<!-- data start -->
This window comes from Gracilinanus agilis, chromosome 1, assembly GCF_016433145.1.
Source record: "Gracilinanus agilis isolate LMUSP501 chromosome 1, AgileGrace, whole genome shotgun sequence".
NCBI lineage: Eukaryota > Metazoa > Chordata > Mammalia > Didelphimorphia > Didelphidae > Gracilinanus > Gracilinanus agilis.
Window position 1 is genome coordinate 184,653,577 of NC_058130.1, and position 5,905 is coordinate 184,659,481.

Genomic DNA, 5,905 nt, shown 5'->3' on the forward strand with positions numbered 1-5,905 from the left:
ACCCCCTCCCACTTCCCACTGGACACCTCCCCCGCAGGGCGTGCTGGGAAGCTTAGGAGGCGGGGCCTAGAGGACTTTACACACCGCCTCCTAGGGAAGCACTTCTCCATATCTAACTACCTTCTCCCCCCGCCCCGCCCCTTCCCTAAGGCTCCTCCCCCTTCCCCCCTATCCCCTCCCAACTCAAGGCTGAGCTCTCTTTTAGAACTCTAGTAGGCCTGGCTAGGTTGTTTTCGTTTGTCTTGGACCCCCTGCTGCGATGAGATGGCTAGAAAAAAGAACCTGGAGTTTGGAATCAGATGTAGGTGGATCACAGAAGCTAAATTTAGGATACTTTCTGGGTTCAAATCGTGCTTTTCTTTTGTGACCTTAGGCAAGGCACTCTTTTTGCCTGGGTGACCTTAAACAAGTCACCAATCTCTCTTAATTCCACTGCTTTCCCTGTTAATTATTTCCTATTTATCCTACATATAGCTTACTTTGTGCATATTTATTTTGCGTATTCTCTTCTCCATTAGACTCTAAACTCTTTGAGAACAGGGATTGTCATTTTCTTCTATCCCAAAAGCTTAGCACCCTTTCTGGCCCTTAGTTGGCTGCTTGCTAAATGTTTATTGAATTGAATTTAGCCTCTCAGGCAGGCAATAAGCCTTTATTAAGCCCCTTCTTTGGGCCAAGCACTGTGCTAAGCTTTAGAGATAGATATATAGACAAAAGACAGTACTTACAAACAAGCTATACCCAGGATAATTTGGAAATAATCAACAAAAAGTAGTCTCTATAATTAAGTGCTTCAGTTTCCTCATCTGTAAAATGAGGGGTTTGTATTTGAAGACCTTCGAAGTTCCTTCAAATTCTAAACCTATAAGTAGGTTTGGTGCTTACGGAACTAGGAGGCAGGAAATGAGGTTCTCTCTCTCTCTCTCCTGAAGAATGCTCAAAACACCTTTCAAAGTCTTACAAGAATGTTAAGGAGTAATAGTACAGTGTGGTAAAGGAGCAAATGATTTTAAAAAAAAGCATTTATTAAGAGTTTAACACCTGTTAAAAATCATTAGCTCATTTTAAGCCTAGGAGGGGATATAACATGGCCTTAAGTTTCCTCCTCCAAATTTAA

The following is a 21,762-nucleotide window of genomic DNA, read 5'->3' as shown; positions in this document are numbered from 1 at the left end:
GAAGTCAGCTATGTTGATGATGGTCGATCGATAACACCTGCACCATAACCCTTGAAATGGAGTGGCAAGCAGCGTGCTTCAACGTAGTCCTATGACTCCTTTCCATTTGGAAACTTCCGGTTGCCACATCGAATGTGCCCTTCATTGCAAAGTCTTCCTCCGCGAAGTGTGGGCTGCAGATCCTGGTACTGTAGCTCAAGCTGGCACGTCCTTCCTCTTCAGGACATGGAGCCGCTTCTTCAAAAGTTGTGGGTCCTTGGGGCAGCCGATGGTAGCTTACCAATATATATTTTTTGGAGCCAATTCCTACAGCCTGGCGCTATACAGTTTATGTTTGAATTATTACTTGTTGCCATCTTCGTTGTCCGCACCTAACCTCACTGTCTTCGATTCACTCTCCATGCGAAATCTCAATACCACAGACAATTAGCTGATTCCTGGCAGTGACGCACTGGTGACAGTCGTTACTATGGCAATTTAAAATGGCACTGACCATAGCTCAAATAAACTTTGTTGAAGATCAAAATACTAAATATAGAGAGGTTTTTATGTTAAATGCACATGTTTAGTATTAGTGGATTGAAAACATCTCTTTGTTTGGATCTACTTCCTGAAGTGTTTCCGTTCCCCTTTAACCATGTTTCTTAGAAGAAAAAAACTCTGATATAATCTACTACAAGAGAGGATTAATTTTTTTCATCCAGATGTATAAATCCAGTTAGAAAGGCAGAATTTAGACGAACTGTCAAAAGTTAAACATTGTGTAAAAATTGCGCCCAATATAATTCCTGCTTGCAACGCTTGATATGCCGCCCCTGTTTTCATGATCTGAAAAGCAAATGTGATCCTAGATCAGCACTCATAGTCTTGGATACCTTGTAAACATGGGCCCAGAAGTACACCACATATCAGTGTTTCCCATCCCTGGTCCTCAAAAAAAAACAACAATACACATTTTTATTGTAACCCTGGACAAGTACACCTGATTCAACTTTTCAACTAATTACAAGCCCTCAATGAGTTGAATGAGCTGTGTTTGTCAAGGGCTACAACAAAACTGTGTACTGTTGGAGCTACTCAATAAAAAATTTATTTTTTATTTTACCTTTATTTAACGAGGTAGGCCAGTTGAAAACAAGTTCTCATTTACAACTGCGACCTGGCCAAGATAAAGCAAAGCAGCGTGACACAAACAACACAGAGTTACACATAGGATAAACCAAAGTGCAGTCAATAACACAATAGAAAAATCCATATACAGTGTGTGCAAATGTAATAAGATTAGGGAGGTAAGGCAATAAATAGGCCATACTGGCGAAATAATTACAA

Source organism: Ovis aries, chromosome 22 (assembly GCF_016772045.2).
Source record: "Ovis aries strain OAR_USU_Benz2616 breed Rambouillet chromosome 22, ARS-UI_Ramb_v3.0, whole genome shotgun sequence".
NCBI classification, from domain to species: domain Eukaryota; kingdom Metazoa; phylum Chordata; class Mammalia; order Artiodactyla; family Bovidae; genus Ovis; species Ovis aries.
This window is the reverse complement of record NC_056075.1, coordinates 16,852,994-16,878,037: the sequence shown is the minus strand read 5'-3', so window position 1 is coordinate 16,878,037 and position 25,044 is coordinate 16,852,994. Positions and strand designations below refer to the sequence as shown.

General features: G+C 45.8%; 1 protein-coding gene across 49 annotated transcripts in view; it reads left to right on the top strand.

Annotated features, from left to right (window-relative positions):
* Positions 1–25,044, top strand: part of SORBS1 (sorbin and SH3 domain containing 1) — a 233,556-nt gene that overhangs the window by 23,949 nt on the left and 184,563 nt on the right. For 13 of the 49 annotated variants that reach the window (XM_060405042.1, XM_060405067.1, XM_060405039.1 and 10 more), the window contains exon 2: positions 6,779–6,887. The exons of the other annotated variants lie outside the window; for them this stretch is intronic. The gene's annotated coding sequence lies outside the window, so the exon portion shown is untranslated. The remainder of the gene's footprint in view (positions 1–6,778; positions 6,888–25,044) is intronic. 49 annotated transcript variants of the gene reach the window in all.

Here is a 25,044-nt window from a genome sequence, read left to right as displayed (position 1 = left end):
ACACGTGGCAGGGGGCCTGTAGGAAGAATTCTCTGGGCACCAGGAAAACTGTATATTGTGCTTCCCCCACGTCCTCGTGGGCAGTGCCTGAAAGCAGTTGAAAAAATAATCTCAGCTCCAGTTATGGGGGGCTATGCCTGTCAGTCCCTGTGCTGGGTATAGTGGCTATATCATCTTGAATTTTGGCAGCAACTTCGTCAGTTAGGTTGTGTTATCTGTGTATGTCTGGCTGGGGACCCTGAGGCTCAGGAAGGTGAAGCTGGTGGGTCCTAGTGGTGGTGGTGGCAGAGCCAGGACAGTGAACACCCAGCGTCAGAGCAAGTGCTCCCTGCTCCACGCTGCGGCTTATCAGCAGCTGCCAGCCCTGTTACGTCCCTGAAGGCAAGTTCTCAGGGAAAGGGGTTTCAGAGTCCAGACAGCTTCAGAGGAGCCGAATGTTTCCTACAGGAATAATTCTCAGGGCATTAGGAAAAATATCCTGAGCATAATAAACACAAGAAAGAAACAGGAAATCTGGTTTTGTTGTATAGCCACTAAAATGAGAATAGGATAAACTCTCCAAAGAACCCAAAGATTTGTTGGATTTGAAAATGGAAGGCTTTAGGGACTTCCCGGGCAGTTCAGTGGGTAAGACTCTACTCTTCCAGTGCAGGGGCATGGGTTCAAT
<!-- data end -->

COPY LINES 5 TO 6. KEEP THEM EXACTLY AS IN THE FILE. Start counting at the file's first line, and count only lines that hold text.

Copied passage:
Genomic DNA, 5,905 nt, shown 5'->3' on the forward strand with positions numbered 1-5,905 from the left:
ACCCCCTCCCACTTCCCACTGGACACCTCCCCCGCAGGGCGTGCTGGGAAGCTTAGGAGGCGGGGCCTAGAGGACTTTACACACCGCCTCCTAGGGAAGCACTTCTCCATATCTAACTACCTTCTCCCCCCGCCCCGCCCCTTCCCTAAGGCTCCTCCCCCTTCCCCCCTATCCCCTCCCAACTCAAGGCTGAGCTCTCTTTTAGAACTCTAGTAGGCCTGGCTAGGTTGTTTTCGTTTGTCTTGGACCCCCTGCTGCGATGAGATGGCTAGAAAAAAGAACCTGGAGTTTGGAATCAGATGTAGGTGGATCACAGAAGCTAAATTTAGGATACTTTCTGGGTTCAAATCGTGCTTTTCTTTTGTGACCTTAGGCAAGGCACTCTTTTTGCCTGGGTGACCTTAAACAAGTCACCAATCTCTCTTAATTCCACTGCTTTCCCTGTTAATTATTTCCTATTTATCCTACATATAGCTTACTTTGTGCATATTTATTTTGCGTATTCTCTTCTCCATTAGACTCTAAACTCTTTGAGAACAGGGATTGTCATTTTCTTCTATCCCAAAAGCTTAGCACCCTTTCTGGCCCTTAGTTGGCTGCTTGCTAAATGTTTATTGAATTGAATTTAGCCTCTCAGGCAGGCAATAAGCCTTTATTAAGCCCCTTCTTTGGGCCAAGCACTGTGCTAAGCTTTAGAGATAGATATATAGACAAAAGACAGTACTTACAAACAAGCTATACCCAGGATAATTTGGAAATAATCAACAAAAAGTAGTCTCTATAATTAAGTGCTTCAGTTTCCTCATCTGTAAAATGAGGGGTTTGTATTTGAAGACCTTCGAAGTTCCTTCAAATTCTAAACCTATAAGTAGGTTTGGTGCTTACGGAACTAGGAGGCAGGAAATGAGGTTCTCTCTCTCTCTCTCCTGAAGAATGCTCAAAACACCTTTCAAAGTCTTACAAGAATGTTAAGGAGTAATAGTACAGTGTGGTAAAGGAGCAAATGATTTTAAAAAAAAGCATTTATTAAGAGTTTAACACCTGTTAAAAATCATTAGCTCATTTTAAGCCTAGGAGGGGATATAACATGGCCTTAAGTTTCCTCCTCCAAATTTAA